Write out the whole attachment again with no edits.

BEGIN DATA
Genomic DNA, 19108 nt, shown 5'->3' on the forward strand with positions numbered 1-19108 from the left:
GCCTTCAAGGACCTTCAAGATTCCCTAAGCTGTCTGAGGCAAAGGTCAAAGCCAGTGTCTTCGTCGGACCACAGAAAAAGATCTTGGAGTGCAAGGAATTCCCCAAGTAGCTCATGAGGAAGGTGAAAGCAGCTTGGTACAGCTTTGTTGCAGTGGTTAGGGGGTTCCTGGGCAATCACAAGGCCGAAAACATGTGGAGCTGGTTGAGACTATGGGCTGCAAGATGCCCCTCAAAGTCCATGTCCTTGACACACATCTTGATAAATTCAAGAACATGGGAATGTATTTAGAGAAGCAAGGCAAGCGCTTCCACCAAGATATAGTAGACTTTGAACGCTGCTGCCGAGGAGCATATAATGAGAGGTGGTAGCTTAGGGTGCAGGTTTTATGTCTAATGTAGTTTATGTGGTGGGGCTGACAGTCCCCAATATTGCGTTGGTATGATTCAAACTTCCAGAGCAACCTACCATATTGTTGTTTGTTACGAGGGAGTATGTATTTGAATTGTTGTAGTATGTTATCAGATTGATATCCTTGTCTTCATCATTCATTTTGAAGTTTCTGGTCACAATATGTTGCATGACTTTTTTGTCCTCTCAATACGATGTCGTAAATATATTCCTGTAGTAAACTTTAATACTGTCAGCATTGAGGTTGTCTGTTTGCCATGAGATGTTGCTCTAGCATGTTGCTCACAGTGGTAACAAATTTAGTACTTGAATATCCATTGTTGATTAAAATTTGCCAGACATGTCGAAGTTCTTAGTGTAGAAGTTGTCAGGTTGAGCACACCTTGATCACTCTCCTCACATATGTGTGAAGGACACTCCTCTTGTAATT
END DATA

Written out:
Genomic DNA, 19108 nt, shown 5'->3' on the forward strand with positions numbered 1-19108 from the left:
GCCTTCAAGGACCTTCAAGATTCCCTAAGCTGTCTGAGGCAAAGGTCAAAGCCAGTGTCTTCGTCGGACCACAGAAAAAGATCTTGGAGTGCAAGGAATTCCCCAAGTAGCTCATGAGGAAGGTGAAAGCAGCTTGGTACAGCTTTGTTGCAGTGGTTAGGGGGTTCCTGGGCAATCACAAGGCCGAAAACATGTGGAGCTGGTTGAGACTATGGGCTGCAAGATGCCCCTCAAAGTCCATGTCCTTGACACACATCTTGATAAATTCAAGAACATGGGAATGTATTTAGAGAAGCAAGGCAAGCGCTTCCACCAAGATATAGTAGACTTTGAACGCTGCTGCCGAGGAGCATATAATGAGAGGTGGTAGCTTAGGGTGCAGGTTTTATGTCTAATGTAGTTTATGTGGTGGGGCTGACAGTCCCCAATATTGCGTTGGTATGATTCAAACTTCCAGAGCAACCTACCATATTGTTGTTTGTTACGAGGGAGTATGTATTTGAATTGTTGTAGTATGTTATCAGATTGATATCCTTGTCTTCATCATTCATTTTGAAGTTTCTGGTCACAATATGTTGCATGACTTTTTTGTCCTCTCAATACGATGTCGTAAATATATTCCTGTAGTAAACTTTAATACTGTCAGCATTGAGGTTGTCTGTTTGCCATGAGATGTTGCTCTAGCATGTTGCTCACAGTGGTAACAAATTTAGTACTTGAATATCCATTGTTGATTAAAATTTGCCAGACATGTCGAAGTTCTTAGTGTAGAAGTTGTCAGGTTGAGCACACCTTGATCACTCTCCTCACATATGTGTGAAGGACACTCCTCTTGTAATT